Fly Casting- The Foundation Casting Stroke

before anything else, i want to extend a great big thank you to Jason Borger for sending me this video to share here on TLC ! first described in drawing form in his seminal book Nature of Fly Casting, today’s treat is as far as i know, the first animated rendition of the Foundation Casting Stroke.

let’s first have a look at the video in ‘real time’. enjoy !

ok, with all the other styles of fly casting around what makes this so special ? there are several aspects.
– firstly, as opposed to most other styles i can think of (with the exception of say, the 170° or other distance competition-specific methods), the FCS is the only stroke/cast/line path that all works in one plane.
as a reminder, most other styles are somewhat based on a more elliptic stroke. some more, some less elliptic but the main result is typically a back cast where the line travels behind the caster beneath the rod tip or at least much lower than the subsequent forward cast.

lifting the elbow literally ‘lifts’ the line over the rod tip.

JB 'Pistoning' FCS
its purpose is to track throughout the stroke as true as possible which means effectively having a higher BC trajectory keeping the line and fly away from obstacles and also a greater degree of fly placement precision.
– the FCS necessitates the full use of the caster’s arm. the stronger shoulder joint and muscle groups do most of the ‘work’, the quicker-to-move elbow adds a bit of speed and rod butt angle change to the stroke and the wrist and fingers finalise both speed-up and stop of the rod butt while refining the movements the bigger/stronger groups initiated.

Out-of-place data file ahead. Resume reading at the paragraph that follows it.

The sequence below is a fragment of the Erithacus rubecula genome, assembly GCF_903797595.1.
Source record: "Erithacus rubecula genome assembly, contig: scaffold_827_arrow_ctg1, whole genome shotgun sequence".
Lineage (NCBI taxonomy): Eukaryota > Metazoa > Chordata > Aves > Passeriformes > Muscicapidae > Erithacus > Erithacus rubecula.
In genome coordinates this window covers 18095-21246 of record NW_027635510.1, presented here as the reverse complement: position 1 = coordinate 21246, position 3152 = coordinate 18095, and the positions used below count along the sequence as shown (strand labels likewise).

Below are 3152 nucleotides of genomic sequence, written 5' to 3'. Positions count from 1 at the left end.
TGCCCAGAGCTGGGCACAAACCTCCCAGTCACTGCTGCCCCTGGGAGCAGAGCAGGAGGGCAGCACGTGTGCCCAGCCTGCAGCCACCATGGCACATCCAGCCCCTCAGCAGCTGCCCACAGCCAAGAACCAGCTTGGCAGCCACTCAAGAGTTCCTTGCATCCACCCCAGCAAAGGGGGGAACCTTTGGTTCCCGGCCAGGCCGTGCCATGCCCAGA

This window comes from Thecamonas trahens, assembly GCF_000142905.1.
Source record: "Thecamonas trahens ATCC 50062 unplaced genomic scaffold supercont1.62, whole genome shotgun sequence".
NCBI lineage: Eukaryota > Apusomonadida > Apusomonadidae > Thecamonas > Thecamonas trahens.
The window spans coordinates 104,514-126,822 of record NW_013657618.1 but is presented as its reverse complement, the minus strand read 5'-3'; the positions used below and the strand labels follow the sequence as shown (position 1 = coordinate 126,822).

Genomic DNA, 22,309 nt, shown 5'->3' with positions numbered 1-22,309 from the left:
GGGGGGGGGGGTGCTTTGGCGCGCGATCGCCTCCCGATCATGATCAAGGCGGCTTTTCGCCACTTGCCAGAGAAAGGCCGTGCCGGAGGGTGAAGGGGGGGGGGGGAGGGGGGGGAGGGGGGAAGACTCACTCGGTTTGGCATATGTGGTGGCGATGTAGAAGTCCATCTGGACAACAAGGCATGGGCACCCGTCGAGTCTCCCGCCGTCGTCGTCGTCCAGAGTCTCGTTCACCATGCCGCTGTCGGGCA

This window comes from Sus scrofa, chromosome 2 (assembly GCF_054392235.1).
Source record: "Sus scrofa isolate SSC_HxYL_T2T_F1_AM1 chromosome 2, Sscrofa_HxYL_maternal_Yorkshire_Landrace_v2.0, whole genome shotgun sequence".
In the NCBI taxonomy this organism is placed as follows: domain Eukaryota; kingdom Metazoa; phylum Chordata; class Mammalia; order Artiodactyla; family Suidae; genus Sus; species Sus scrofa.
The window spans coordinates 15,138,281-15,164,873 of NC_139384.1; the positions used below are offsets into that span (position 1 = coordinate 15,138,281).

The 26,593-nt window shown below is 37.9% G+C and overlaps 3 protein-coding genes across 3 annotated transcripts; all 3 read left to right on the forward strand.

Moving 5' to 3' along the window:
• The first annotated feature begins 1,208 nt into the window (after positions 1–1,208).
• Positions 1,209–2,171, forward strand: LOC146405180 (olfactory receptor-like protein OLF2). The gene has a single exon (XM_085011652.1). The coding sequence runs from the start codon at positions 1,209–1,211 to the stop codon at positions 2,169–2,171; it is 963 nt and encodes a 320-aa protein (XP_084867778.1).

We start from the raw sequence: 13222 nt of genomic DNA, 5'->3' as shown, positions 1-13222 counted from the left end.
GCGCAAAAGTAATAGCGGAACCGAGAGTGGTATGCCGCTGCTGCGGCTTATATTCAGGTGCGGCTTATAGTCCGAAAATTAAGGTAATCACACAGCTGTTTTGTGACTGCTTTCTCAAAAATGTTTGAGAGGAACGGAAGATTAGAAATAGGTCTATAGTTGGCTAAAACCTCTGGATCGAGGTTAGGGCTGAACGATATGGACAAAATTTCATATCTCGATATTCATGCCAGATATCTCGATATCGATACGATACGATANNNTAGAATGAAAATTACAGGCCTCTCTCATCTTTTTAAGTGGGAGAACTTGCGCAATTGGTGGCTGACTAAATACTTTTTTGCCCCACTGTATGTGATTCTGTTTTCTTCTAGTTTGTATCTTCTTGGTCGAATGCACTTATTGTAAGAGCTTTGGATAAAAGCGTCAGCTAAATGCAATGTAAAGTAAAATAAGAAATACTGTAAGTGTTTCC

this ‘big to small’ approach not only makes perfect sense bio-movement-wise but also greatly reduces the risk of injury, discomfort and fatigue.
– actively engaging the whole arm during the strokes and particularly the up and down ‘pistoning’ motion of the elbow makes getting a narrow and/or super-controlled loop thanks to SLP ‘Straight Line Path’ of the rod tip a piece of easily repeatable and consistent cake. among all the aspects of the FCS, that alone should get most casters interested.
another aspect i find invaluable to the FCS is it prevents what i term ‘arm laziness‘. this laziness is common amongst casters of all levels for what might be one of a million reasons but one thing i’ve noticed throughout the years is it’s often the root of many problems. to put it another way, exaggerated arm movement rarely leads to anything worse than a bigger than normal loop whereas not enough or just-at-the-limit movement very easily leads to casting nasties.

is the FCS the end-all of fly casting ? no and yes. it most definitely is not the kind of cast we’d want to do when casting big, heavy flies or teams of flies and most casting styles don’t rely on casting in a single plane to be effective and people definitely catch fish without casting the line over the rod tip.
learning the FCS however takes our casting game to a whole other level. once we’ve assimilated it to our bag of tricks we’ll be a more complete and therefore more efficient caster. it’s well worth the extra play/work to get this one down pat.
as a final note, i personally don’t consider the FCS in the least bit to be a purely vertical overhead style. we can use the exact same elbow up-and-down ‘pistoning’ as Jason calls it to any other plane in various degrees from completely horizontal and from one side of the body to the other by simply replacing the up-and-down movement of the elbow to one that goes out-and-in. as a supplement to this article, i’ll try to make a video of the ‘out and in’ motion in the near future.
for more on the SLP aspect of the FCS click here HOW STRAIGHT IS STRAIGHT LINE PATH ? and check out the comment section.